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10 Steps to Making College More Affordable
It's Never Too Early
It's never too early to start investigating how you'll pay for college. There are many investment accounts where you can save money tax-free, basically starting from birth! Pre-paid tuition plans were created to be inflation-proof, so that's another way you can start saving early. Or, if you can't afford to put aside any money, just studying for and doing well on your PSATs, SATs, and other standardized tests can put you way ahead in the financial aid game.
Apply for Aid Before Being Accepted
Inquire about the required financial aid forms when requesting admissions applications, and start the financial aid process six to nine months before you plan to enter school. Create a checklist of when all applications and forms are due.
Complete the FAFSA
Pick up a copy of the Federal Application for Free Student Aid (FAFSA) form from your high school guidance office or any college admissions office. Complete and submit the FAFSA to the federal processor as soon as possible after October 1 the year before you will be attending school (each state has individual deadlines). An online version of the FAFSA is available through the Department of Education. FAFSA forms are also available on the myStudentAid app on the App Store or Google Play.
Find Out If You Need the CSS PROFILE
If you are considering applying to a private college or university, find out if the school requires the PROFILE, a new customized application for institutional aid made available by The College Scholarship Service.
Investigate Scholarships and Grants
Review Your Student Aid Report (SAR)
Approximately three to four weeks after submitting the FAFSA, you will receive an acknowledgment letter from the federal processor called the Student Aid Report (SAR). Review the SAR to ensure all information is accurate. If necessary, submit corrections.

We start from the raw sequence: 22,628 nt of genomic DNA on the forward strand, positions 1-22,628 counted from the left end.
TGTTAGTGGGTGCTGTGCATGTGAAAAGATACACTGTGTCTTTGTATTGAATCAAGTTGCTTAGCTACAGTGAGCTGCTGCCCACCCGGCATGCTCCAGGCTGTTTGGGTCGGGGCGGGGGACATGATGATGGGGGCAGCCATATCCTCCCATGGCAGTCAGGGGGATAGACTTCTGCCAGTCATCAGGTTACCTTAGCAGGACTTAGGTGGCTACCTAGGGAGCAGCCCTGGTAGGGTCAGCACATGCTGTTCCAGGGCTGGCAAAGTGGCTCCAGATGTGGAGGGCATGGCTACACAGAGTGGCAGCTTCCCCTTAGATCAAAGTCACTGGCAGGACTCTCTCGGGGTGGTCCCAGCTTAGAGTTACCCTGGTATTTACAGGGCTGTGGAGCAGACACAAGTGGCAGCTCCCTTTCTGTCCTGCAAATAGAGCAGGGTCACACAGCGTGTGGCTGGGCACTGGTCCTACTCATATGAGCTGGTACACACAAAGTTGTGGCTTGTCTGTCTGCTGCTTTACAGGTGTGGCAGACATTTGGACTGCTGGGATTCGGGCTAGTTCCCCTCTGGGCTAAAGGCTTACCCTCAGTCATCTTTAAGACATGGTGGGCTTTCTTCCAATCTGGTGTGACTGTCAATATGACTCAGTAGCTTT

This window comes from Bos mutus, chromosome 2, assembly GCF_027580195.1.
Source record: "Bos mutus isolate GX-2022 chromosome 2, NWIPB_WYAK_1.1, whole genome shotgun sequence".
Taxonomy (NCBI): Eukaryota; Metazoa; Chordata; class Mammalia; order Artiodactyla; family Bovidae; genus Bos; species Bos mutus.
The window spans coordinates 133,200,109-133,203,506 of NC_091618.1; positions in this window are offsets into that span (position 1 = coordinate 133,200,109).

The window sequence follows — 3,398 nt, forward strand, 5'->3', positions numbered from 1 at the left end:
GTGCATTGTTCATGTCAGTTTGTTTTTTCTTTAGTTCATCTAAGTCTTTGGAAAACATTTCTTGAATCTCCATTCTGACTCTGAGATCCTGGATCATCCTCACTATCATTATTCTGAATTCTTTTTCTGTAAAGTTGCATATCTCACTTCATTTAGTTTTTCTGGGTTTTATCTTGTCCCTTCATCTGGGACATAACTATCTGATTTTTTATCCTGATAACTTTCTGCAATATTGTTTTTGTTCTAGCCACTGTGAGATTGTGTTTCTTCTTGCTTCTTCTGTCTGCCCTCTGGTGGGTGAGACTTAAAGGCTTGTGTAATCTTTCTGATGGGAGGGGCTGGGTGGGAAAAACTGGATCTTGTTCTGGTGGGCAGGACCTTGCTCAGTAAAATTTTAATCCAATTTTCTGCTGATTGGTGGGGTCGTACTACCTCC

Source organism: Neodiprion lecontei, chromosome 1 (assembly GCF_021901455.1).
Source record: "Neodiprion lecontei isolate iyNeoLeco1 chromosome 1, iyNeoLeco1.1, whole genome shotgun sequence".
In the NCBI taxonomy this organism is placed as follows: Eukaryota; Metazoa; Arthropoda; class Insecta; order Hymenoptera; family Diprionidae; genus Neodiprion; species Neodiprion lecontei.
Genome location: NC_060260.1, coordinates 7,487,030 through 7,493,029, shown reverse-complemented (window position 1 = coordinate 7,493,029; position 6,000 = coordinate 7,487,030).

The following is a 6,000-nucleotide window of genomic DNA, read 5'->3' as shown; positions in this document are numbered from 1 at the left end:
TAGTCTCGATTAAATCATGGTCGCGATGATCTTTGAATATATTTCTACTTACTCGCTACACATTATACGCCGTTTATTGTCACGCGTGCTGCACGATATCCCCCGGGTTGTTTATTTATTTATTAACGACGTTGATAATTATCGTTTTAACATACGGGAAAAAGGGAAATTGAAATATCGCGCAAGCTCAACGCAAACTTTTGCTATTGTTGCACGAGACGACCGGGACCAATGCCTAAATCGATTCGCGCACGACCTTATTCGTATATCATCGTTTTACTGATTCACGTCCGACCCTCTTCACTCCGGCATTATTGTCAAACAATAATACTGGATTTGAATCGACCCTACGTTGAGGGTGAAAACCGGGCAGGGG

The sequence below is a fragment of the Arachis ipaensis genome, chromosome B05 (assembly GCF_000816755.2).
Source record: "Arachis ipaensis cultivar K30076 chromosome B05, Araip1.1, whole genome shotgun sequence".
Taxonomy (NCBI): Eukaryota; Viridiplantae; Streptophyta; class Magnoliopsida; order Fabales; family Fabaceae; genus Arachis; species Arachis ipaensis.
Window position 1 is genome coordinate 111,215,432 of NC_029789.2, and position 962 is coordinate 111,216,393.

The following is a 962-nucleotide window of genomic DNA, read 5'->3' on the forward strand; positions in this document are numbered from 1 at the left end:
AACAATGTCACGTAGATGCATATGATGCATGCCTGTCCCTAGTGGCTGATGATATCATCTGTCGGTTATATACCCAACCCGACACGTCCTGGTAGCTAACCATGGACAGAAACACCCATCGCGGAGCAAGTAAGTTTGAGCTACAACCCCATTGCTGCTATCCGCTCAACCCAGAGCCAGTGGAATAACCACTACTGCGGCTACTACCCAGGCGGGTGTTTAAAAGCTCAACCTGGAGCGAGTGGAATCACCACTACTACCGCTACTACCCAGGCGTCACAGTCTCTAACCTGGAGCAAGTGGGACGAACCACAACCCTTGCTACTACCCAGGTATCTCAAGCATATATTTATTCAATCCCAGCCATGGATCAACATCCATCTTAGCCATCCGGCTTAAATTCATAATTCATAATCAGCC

Determine Your Expected Family Contribution
The most important element of both the SAR and the CSS PROFILE acknowledgment letter will be the Expected Family Contribution (EFC). The EFC is the out-of-pocket expense that you and/or your family are expected to contribute to your education. Financial aid offices use the EFC to determine your financial aid award.
Review Your Financial Aid Award Letters
Beginning in April, you should receive an award letter from the financial aid office of each college to which you have been accepted. The award letter states the type and amount of financial aid you will receive. Review your award letters to make sure they reflect accurate information.
Consider Negotiating for a Better Financial Aid Award
Your financial aid award will be a combination of grants, scholarships, work-study programs, state grants, and low-interest loans. If the package from a particular school is disappointing, it is possible at this time to contact the financial aid office and try to negotiate a better award, especially if you receive a better package from another school. Use this better financial aid award as a bargaining tool.
Apply for Loans
You and your family may decide to seek additional funds by applying for a federal Parent Loan for Undergraduate Students (PLUS), a Federal Stafford Loan, or a privately insured supplemental loan.
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